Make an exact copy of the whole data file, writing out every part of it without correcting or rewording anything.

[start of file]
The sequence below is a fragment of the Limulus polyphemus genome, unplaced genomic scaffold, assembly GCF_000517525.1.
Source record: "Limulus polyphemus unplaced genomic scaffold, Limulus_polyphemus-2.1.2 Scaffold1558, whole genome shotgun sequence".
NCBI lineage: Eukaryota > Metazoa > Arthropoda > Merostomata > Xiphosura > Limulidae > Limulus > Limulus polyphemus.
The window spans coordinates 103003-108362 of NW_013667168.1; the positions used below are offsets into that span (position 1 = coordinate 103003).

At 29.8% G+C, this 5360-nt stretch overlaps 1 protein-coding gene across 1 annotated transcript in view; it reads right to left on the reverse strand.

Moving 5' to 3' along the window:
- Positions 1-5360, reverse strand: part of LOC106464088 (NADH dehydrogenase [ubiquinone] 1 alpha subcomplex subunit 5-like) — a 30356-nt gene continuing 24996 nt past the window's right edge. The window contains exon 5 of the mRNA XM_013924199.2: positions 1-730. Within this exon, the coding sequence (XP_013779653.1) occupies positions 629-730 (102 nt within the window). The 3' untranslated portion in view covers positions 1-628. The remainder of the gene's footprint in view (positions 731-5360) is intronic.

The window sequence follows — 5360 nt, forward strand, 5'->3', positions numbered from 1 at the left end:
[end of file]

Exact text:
The sequence below is a fragment of the Limulus polyphemus genome, unplaced genomic scaffold, assembly GCF_000517525.1.
Source record: "Limulus polyphemus unplaced genomic scaffold, Limulus_polyphemus-2.1.2 Scaffold1558, whole genome shotgun sequence".
NCBI lineage: Eukaryota > Metazoa > Arthropoda > Merostomata > Xiphosura > Limulidae > Limulus > Limulus polyphemus.
The window spans coordinates 103003-108362 of NW_013667168.1; the positions used below are offsets into that span (position 1 = coordinate 103003).

At 29.8% G+C, this 5360-nt stretch overlaps 1 protein-coding gene across 1 annotated transcript in view; it reads right to left on the reverse strand.

Moving 5' to 3' along the window:
- Positions 1-5360, reverse strand: part of LOC106464088 (NADH dehydrogenase [ubiquinone] 1 alpha subcomplex subunit 5-like) — a 30356-nt gene continuing 24996 nt past the window's right edge. The window contains exon 5 of the mRNA XM_013924199.2: positions 1-730. Within this exon, the coding sequence (XP_013779653.1) occupies positions 629-730 (102 nt within the window). The 3' untranslated portion in view covers positions 1-628. The remainder of the gene's footprint in view (positions 731-5360) is intronic.

The window sequence follows — 5360 nt, forward strand, 5'->3', positions numbered from 1 at the left end: